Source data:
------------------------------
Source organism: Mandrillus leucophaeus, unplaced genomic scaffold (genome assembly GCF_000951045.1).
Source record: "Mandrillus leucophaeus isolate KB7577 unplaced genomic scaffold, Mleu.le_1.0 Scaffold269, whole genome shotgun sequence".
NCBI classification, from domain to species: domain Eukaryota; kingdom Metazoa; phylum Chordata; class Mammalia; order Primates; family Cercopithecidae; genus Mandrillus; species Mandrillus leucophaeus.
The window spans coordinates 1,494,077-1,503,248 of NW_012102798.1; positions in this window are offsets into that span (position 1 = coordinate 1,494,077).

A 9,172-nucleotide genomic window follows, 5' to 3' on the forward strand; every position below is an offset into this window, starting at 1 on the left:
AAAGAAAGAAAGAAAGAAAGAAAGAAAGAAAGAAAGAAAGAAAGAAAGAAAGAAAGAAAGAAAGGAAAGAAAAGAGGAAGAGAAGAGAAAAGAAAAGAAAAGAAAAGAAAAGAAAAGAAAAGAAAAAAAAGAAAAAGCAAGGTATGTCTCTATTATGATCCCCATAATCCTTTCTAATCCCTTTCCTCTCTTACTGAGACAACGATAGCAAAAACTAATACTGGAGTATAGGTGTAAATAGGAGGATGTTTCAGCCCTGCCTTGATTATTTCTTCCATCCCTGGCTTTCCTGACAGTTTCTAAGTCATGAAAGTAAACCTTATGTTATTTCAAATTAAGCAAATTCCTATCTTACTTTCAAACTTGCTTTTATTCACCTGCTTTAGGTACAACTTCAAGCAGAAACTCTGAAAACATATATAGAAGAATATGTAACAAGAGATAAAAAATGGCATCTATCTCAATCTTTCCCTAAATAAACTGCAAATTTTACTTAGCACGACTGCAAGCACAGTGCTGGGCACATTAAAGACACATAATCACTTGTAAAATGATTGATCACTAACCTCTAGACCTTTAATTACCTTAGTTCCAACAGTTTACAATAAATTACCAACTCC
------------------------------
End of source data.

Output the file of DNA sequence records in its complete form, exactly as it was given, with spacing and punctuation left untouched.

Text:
Source organism: Mandrillus leucophaeus, unplaced genomic scaffold (genome assembly GCF_000951045.1).
Source record: "Mandrillus leucophaeus isolate KB7577 unplaced genomic scaffold, Mleu.le_1.0 Scaffold269, whole genome shotgun sequence".
NCBI classification, from domain to species: domain Eukaryota; kingdom Metazoa; phylum Chordata; class Mammalia; order Primates; family Cercopithecidae; genus Mandrillus; species Mandrillus leucophaeus.
The window spans coordinates 1,494,077-1,503,248 of NW_012102798.1; positions in this window are offsets into that span (position 1 = coordinate 1,494,077).

A 9,172-nucleotide genomic window follows, 5' to 3' on the forward strand; every position below is an offset into this window, starting at 1 on the left:
AAAGAAAGAAAGAAAGAAAGAAAGAAAGAAAGAAAGAAAGAAAGAAAGAAAGAAAGAAAGAAAGGAAAGAAAAGAGGAAGAGAAGAGAAAAGAAAAGAAAAGAAAAGAAAAGAAAAGAAAAGAAAAAAAAGAAAAAGCAAGGTATGTCTCTATTATGATCCCCATAATCCTTTCTAATCCCTTTCCTCTCTTACTGAGACAACGATAGCAAAAACTAATACTGGAGTATAGGTGTAAATAGGAGGATGTTTCAGCCCTGCCTTGATTATTTCTTCCATCCCTGGCTTTCCTGACAGTTTCTAAGTCATGAAAGTAAACCTTATGTTATTTCAAATTAAGCAAATTCCTATCTTACTTTCAAACTTGCTTTTATTCACCTGCTTTAGGTACAACTTCAAGCAGAAACTCTGAAAACATATATAGAAGAATATGTAACAAGAGATAAAAAATGGCATCTATCTCAATCTTTCCCTAAATAAACTGCAAATTTTACTTAGCACGACTGCAAGCACAGTGCTGGGCACATTAAAGACACATAATCACTTGTAAAATGATTGATCACTAACCTCTAGACCTTTAATTACCTTAGTTCCAACAGTTTACAATAAATTACCAACTCC